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Adventurer 084 [No. 84: Folly of false pretences to importance…]
by [?]

Adventurer No. 84. Saturday, August 25, 1753.

Tolle periclum,
Jam vaga prosiliet frenis natura remotis.

HOR. Lib. ii. Sat. vii. 73.

But take the danger and the shame away,
And vagrant nature bounds upon her prey.
FRANCIS.

TO THE ADVENTURER.

SIR,

It has been observed, I think, by Sir William Temple, and after him by almost every other writer, that England affords a greater variety of characters than the rest of the world. This is ascribed to the liberty prevailing amongst us, which gives every man the privilege of being wise or foolish his own way, and preserves him from the necessity of hypocrisy or the servility of imitation.

That the position itself is true, I am not completely satisfied. To be nearly acquainted with the people of different countries can happen to very few; and in life, as in every thing else beheld at a distance, there appears an even uniformity: the petty discriminations which diversify the natural character, are not discoverable but by a close inspection; we, therefore, find them most at home, because there we have most opportunities of remarking them. Much less am I convinced, that this peculiar diversification, if it be real, is the consequence of peculiar liberty; for where is the government to be found that superintends individuals with so much vigilance, as not to leave their private conduct without restraint? Can it enter into a reasonable mind to imagine, that men of every other nation are not equally masters of their own time or houses with ourselves, and equally at liberty to be parsimonious or profuse, frolick or sullen, abstinent or luxurious? Liberty is certainly necessary to the full play of predominant humours; but such liberty is to be found alike under the government of the many or the few, in monarchies or commonwealths.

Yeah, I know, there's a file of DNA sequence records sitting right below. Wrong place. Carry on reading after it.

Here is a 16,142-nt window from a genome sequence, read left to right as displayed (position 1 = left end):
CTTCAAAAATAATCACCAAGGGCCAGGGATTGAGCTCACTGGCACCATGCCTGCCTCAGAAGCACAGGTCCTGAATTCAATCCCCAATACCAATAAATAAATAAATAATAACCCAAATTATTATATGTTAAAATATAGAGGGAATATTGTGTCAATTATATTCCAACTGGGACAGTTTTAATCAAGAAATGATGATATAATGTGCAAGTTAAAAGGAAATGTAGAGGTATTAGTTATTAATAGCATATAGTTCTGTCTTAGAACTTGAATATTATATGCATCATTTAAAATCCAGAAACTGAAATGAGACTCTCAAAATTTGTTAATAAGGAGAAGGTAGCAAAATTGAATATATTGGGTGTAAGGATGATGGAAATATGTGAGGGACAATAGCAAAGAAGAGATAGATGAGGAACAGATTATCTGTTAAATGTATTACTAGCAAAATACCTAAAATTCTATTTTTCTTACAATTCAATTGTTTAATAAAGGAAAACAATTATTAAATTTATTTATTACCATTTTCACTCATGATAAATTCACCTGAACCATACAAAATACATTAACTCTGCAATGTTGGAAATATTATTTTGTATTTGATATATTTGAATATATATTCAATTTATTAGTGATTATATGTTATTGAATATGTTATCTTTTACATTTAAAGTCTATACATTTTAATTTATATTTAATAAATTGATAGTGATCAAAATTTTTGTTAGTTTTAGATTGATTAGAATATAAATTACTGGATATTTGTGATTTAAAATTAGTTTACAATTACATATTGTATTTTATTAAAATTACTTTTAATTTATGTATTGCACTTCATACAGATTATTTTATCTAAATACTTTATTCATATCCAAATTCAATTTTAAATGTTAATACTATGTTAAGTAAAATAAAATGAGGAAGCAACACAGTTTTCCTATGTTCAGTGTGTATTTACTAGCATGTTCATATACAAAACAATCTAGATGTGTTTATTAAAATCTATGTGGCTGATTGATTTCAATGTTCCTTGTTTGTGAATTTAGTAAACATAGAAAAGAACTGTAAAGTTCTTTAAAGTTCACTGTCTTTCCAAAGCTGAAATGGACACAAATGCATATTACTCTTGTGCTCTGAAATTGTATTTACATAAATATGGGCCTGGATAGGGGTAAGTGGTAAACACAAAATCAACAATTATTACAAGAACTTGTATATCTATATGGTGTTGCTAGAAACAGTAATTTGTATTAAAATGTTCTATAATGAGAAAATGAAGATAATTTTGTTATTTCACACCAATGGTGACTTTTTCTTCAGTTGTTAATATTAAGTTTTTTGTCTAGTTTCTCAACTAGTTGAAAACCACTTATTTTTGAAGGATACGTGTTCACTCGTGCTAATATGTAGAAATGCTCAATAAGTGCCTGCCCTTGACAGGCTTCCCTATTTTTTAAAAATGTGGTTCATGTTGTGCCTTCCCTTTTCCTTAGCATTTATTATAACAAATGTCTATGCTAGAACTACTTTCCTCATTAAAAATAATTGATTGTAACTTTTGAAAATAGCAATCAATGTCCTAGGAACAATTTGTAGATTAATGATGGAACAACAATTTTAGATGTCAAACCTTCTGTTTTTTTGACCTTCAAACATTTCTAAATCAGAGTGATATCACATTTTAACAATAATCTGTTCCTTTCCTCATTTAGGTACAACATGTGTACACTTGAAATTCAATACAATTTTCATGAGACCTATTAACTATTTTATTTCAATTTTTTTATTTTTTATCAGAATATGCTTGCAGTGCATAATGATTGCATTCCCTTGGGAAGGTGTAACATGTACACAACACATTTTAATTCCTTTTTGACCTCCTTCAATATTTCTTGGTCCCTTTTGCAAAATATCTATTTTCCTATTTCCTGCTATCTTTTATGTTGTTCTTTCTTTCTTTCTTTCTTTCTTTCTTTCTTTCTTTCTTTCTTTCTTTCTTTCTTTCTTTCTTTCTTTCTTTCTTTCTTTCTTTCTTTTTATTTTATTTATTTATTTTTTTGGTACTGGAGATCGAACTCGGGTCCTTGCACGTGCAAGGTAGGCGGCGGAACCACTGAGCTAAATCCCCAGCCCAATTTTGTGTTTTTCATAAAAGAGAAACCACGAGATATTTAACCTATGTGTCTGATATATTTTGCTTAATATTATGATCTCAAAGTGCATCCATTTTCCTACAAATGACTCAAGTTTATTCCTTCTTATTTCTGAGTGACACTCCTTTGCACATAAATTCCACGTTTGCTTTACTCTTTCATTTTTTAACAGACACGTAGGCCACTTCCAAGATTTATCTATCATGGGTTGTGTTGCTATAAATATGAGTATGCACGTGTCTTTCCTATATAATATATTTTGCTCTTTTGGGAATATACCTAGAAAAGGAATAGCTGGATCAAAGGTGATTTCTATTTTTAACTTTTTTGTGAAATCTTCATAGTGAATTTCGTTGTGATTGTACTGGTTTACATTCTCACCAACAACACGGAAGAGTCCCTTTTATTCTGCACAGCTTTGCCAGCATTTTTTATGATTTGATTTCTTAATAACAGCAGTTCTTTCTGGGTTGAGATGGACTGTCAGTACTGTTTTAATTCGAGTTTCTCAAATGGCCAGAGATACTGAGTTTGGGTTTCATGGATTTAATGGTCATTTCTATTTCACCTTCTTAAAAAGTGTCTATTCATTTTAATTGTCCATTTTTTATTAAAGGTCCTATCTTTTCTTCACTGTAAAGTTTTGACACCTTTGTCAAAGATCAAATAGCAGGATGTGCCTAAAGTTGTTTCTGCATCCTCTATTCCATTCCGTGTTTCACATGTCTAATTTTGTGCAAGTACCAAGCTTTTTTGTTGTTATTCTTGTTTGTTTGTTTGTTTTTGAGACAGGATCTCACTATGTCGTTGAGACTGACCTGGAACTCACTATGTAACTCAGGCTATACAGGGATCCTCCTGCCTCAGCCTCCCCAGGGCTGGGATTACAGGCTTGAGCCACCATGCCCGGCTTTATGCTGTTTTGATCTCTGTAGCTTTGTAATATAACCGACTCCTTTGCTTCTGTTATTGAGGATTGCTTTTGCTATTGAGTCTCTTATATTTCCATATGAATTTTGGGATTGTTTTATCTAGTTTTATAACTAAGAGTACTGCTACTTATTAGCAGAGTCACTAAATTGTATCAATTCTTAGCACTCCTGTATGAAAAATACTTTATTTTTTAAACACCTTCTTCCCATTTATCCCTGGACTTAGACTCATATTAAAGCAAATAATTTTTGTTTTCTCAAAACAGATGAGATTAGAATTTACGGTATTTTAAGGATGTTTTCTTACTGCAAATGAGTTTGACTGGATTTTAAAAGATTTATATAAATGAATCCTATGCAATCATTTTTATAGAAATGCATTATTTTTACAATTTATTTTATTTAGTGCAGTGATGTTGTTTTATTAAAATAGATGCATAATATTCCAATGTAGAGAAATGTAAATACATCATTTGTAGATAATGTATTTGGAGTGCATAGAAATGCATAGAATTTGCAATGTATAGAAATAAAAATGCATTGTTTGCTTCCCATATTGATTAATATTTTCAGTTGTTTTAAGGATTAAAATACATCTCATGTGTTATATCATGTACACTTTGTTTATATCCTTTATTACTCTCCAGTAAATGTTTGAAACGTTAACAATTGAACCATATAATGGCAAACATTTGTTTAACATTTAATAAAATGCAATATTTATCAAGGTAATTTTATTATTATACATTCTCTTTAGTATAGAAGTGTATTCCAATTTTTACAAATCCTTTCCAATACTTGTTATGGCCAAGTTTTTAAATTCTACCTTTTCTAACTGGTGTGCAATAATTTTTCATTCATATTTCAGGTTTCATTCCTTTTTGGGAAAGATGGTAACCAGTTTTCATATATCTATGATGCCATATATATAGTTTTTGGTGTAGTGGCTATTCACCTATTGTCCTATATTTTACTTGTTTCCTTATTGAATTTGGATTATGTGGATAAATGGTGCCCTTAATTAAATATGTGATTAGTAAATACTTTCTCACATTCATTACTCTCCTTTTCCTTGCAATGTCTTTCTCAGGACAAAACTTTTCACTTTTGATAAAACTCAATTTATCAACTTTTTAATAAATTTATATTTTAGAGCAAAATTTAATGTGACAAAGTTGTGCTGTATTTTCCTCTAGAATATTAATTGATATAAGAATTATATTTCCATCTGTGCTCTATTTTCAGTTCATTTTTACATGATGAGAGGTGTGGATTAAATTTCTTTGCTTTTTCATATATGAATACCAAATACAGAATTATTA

How readily the predominant passion snatches an interval of liberty, and how fast it expands itself when the weight of restraint is taken away, I had lately an opportunity to discover, as I took a journey into the country in a stage-coach; which, as every journey is a kind of adventure, may be very properly related to you, though I can display no such extraordinary assembly as Cervantes has collected at Don Quixote’s inn[1].

In a stage coach, the passengers are for the most part wholly unknown to one another, and without expectation of ever meeting again when their journey is at an end; one should therefore imagine, that it was of little importance to any of them, what conjectures the rest should form concerning him. Yet so it is, that as all think themselves secure from detection, all assume that character of which they are most desirous, and on no occasion is the general ambition of superiority more apparently indulged.

On the day of our departure, in the twilight of the morning, I ascended the vehicle with three men and two women, my fellow travellers. It was easy to observe the affected elevation of mien with which every one entered, and the supercilious servility with which they paid their compliments to each other. When the first ceremony was despatched, we sat silent for a long time, all employed in collecting importance into our faces, and endeavouring to strike reverence and submission into our companions.

It is always observable that silence propagates itself, and that the longer talk has been suspended, the more difficult it is to find any thing to say. We began now to wish for conversation; but no one seemed inclined to descend from his dignity, or first propose a topick of discourse. At last a corpulent gentleman, who had equipped himself for this expedition with a scarlet surtout and a large hat with a broad lace, drew out his watch, looked on it in silence, and then held it dangling at his finger. This was, I suppose, understood by all the company as an invitation to ask the time of the day, but nobody appeared to heed his overture; and his desire to be talking so far overcame his resentment, that he let us know of his own accord it was past five, and that in two hours we should be at breakfast.